NYC gives billionaire Bill Ackman green light to build rooftop penthouse on Central Park West

May 3, 2022

All renderings designed by Foster+ Partners, courtesy of the Landmarks Preservation Commission

Billionaire Bill Ackman is getting his Central Park-facing rooftop glass penthouse designed by Norman Foster after all. The Landmarks Preservation Commission on Tuesday approved plans from the hedge fund founder to build a glass penthouse addition on top of a 100-year-old Upper West Side co-op building where he owns an apartment. First presented last November as a two-level glass box on the roof of 6-16 West 77th Street, the approved proposal includes a scaled-down design and more muted materials.

Ackman bought the 13-room penthouse at 6-16 West 77th Street in 2018 for roughly $22.5 million. The neo-Renaissance-style property was designed by Nathan Koran in 1927 and sits within the Upper West Side-Central Park West Historic District.

The penthouse unit, constructed as a pink stucco box, is currently a combination of four separate apartments that take up floors 16 and 17, was owned by feminist author Nancy Friday for 40 years until her death in 2017.

Previous renderings of the penthouse from the November 2021 presentation

The original all-glass design was inspired by Philip Johnson’s Glass House in Connecticut, Foster testified during the Landmarks Preservation Commission’s public hearing last year, calling it “gentle” and “respectful.” Critics of the project argued the addition would be too visible from the street.

Susan Simon, the founder of the Central Park West Neighbors Association, called the design a “generic glass box,” “awkward,” and “ill-fitting” during November’s public hearing, as 6sqft previously reported. Simon testified: “Should in the near future Elon Musk buy a top floor apartment at The Dakota and wish to build a glass box penthouse on top for an even better view of Central Park, would that be considered by this body appropriate?”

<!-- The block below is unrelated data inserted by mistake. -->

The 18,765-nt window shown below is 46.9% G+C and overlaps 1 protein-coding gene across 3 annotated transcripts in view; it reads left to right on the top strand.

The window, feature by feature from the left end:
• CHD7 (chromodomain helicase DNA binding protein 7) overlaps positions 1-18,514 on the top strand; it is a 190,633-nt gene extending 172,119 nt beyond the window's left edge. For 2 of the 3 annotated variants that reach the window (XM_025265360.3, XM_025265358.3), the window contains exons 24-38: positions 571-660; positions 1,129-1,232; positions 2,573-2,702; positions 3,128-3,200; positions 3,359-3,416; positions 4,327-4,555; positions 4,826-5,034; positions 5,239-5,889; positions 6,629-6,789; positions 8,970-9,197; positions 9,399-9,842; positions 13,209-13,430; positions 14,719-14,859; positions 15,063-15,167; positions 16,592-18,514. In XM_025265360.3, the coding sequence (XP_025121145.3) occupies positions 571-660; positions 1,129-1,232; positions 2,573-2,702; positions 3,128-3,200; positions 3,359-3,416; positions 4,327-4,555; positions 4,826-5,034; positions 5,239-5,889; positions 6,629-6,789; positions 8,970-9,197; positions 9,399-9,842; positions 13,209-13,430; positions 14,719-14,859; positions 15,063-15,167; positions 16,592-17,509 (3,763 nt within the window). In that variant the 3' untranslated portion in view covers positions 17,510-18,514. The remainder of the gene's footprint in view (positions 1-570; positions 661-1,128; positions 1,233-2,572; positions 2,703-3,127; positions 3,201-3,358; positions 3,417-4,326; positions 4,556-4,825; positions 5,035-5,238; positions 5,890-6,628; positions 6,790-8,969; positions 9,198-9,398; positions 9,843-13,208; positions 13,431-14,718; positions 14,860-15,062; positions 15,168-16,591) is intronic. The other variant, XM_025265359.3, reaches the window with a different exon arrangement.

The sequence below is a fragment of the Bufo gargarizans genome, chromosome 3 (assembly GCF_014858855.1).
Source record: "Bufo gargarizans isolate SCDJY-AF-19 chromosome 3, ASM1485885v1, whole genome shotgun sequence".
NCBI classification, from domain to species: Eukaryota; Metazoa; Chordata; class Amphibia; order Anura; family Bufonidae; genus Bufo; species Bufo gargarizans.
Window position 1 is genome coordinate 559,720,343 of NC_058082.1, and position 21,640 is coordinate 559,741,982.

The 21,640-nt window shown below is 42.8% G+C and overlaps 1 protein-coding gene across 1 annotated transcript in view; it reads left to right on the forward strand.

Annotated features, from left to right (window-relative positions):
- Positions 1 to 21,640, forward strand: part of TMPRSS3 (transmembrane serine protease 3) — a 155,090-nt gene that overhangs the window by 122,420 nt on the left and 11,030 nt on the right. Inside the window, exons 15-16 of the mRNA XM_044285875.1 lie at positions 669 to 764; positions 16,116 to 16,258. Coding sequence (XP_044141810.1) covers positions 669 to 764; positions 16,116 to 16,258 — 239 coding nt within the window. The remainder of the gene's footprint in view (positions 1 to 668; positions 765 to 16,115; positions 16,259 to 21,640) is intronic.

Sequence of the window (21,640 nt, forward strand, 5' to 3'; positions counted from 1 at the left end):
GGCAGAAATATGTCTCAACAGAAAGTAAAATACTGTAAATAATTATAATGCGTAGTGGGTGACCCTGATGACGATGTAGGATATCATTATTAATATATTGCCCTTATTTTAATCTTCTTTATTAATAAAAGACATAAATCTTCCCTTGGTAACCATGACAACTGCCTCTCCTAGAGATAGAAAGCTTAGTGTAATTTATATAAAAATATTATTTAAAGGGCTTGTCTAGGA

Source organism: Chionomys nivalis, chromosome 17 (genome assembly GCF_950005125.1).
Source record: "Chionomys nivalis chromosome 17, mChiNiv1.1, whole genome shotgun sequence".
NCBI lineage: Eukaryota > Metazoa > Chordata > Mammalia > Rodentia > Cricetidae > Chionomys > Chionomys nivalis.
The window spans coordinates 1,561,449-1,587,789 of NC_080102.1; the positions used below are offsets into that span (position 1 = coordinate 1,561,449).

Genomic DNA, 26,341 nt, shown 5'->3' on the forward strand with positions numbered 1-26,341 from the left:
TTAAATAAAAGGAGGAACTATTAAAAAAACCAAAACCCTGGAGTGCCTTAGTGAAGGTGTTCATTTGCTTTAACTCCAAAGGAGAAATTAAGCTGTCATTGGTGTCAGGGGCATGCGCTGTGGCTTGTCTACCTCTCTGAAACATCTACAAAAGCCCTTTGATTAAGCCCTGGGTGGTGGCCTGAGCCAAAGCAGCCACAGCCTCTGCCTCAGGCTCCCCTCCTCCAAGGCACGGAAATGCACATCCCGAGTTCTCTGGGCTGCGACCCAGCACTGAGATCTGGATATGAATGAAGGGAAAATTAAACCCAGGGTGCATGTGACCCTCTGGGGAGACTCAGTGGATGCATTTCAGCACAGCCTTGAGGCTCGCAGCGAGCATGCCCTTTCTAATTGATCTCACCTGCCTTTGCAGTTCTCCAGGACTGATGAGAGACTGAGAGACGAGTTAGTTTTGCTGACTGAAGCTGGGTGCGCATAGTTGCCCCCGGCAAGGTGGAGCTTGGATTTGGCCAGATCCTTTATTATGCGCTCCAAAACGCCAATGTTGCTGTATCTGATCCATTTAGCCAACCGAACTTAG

After being sent back to the drawing board again after a second presentation in January, Foster + Partners presented a totally new design that removes the occupied space on the 18th level.

The design also lowers the size of this level and includes a more neutral cladding of matte grey which helps the structure blend better into the city skyline. The height of the addition is now the same size as the existing penthouse.

According to Chair Sarah Carroll, the commission received 34 letters in opposition and 32 letters in support of the project. Before voting to approve the new penthouse, LPC commissioners called the redesign “attractive” and “appropriate,” and a “masterpiece of architecture.”


All renderings designed by Foster+ Partners, courtesy of the Landmarks Preservation Commission

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